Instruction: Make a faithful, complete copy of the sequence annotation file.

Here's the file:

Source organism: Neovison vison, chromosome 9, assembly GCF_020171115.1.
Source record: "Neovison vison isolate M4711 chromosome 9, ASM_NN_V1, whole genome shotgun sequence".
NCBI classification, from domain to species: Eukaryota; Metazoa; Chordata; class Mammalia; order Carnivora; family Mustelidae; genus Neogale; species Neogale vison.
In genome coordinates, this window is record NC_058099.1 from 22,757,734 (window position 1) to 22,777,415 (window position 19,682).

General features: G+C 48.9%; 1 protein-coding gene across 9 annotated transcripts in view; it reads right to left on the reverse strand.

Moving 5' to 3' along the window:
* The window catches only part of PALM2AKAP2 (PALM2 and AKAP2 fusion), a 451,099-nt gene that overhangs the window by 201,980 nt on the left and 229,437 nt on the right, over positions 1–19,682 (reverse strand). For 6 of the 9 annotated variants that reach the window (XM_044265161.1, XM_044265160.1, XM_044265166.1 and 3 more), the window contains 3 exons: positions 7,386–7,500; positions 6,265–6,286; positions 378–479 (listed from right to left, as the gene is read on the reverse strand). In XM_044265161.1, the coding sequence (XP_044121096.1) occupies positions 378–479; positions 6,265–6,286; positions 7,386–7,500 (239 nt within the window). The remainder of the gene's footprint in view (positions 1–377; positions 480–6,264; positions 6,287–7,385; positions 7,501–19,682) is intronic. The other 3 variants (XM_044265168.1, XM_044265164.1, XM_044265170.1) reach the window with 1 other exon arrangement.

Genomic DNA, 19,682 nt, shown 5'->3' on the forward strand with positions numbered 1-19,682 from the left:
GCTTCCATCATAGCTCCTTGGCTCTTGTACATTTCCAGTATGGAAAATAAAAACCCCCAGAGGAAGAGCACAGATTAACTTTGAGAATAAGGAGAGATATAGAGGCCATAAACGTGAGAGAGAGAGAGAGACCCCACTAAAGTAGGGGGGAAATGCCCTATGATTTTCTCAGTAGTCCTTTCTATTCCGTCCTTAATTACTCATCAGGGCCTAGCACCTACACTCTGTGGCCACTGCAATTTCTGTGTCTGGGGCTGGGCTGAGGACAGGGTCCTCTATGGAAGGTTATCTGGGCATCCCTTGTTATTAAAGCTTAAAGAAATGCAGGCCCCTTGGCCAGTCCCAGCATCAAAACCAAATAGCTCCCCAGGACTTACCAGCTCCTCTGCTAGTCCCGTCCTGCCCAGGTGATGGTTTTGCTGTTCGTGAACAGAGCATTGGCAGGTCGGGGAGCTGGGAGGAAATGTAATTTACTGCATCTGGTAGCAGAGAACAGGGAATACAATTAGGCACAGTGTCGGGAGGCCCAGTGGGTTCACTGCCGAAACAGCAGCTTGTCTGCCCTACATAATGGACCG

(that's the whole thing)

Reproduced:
Source organism: Neovison vison, chromosome 9, assembly GCF_020171115.1.
Source record: "Neovison vison isolate M4711 chromosome 9, ASM_NN_V1, whole genome shotgun sequence".
NCBI classification, from domain to species: Eukaryota; Metazoa; Chordata; class Mammalia; order Carnivora; family Mustelidae; genus Neogale; species Neogale vison.
In genome coordinates, this window is record NC_058099.1 from 22,757,734 (window position 1) to 22,777,415 (window position 19,682).

General features: G+C 48.9%; 1 protein-coding gene across 9 annotated transcripts in view; it reads right to left on the reverse strand.

Moving 5' to 3' along the window:
* The window catches only part of PALM2AKAP2 (PALM2 and AKAP2 fusion), a 451,099-nt gene that overhangs the window by 201,980 nt on the left and 229,437 nt on the right, over positions 1–19,682 (reverse strand). For 6 of the 9 annotated variants that reach the window (XM_044265161.1, XM_044265160.1, XM_044265166.1 and 3 more), the window contains 3 exons: positions 7,386–7,500; positions 6,265–6,286; positions 378–479 (listed from right to left, as the gene is read on the reverse strand). In XM_044265161.1, the coding sequence (XP_044121096.1) occupies positions 378–479; positions 6,265–6,286; positions 7,386–7,500 (239 nt within the window). The remainder of the gene's footprint in view (positions 1–377; positions 480–6,264; positions 6,287–7,385; positions 7,501–19,682) is intronic. The other 3 variants (XM_044265168.1, XM_044265164.1, XM_044265170.1) reach the window with 1 other exon arrangement.

Genomic DNA, 19,682 nt, shown 5'->3' on the forward strand with positions numbered 1-19,682 from the left:
GCTTCCATCATAGCTCCTTGGCTCTTGTACATTTCCAGTATGGAAAATAAAAACCCCCAGAGGAAGAGCACAGATTAACTTTGAGAATAAGGAGAGATATAGAGGCCATAAACGTGAGAGAGAGAGAGAGACCCCACTAAAGTAGGGGGGAAATGCCCTATGATTTTCTCAGTAGTCCTTTCTATTCCGTCCTTAATTACTCATCAGGGCCTAGCACCTACACTCTGTGGCCACTGCAATTTCTGTGTCTGGGGCTGGGCTGAGGACAGGGTCCTCTATGGAAGGTTATCTGGGCATCCCTTGTTATTAAAGCTTAAAGAAATGCAGGCCCCTTGGCCAGTCCCAGCATCAAAACCAAATAGCTCCCCAGGACTTACCAGCTCCTCTGCTAGTCCCGTCCTGCCCAGGTGATGGTTTTGCTGTTCGTGAACAGAGCATTGGCAGGTCGGGGAGCTGGGAGGAAATGTAATTTACTGCATCTGGTAGCAGAGAACAGGGAATACAATTAGGCACAGTGTCGGGAGGCCCAGTGGGTTCACTGCCGAAACAGCAGCTTGTCTGCCCTACATAATGGACCG